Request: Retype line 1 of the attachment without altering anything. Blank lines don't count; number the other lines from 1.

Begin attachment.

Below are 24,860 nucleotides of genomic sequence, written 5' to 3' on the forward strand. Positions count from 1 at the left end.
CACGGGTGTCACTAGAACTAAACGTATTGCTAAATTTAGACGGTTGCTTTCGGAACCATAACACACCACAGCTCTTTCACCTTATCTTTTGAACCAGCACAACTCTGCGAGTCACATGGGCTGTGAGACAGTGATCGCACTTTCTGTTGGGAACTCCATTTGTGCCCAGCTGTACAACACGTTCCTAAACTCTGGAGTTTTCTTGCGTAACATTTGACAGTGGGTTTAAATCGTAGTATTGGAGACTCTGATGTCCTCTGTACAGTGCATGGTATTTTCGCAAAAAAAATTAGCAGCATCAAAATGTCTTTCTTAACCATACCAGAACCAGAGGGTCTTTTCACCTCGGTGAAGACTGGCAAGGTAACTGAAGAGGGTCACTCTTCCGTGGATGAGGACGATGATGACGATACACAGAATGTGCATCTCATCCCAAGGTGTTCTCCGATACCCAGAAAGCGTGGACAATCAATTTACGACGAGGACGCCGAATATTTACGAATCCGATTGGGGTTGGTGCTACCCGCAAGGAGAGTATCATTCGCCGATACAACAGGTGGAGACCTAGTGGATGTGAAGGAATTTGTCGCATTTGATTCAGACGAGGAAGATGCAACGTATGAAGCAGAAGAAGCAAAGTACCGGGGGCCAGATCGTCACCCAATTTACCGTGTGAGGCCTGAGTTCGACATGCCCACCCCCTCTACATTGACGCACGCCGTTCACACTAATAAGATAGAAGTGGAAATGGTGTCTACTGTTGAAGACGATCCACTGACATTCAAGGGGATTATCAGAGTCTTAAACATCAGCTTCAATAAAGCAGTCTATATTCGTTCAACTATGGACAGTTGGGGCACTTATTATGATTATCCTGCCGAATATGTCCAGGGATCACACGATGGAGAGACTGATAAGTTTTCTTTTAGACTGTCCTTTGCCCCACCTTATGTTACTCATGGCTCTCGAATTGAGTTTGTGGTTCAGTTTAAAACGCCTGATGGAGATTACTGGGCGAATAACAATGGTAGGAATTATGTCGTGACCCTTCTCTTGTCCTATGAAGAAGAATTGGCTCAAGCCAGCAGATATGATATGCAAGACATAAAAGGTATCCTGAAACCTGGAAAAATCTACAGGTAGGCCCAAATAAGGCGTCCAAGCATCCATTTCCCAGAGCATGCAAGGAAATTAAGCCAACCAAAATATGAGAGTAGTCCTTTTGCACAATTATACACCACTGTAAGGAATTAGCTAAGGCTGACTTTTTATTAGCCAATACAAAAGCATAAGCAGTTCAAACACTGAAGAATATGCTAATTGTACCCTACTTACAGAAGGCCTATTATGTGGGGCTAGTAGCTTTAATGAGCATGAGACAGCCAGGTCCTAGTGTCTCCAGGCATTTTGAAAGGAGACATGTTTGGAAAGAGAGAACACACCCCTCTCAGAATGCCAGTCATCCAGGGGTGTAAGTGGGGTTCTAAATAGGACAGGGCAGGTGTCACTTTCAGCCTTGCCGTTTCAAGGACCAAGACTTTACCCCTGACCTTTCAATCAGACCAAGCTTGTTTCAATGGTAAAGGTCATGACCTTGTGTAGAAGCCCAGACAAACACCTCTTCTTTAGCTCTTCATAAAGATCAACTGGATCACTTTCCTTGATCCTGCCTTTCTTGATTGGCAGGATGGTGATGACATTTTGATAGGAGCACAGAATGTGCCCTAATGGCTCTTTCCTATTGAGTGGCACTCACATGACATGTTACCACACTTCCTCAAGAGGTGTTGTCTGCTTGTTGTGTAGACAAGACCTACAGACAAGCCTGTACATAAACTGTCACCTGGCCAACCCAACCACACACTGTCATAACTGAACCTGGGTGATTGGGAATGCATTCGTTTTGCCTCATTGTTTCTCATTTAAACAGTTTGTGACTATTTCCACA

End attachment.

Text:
Below are 24,860 nucleotides of genomic sequence, written 5' to 3' on the forward strand. Positions count from 1 at the left end.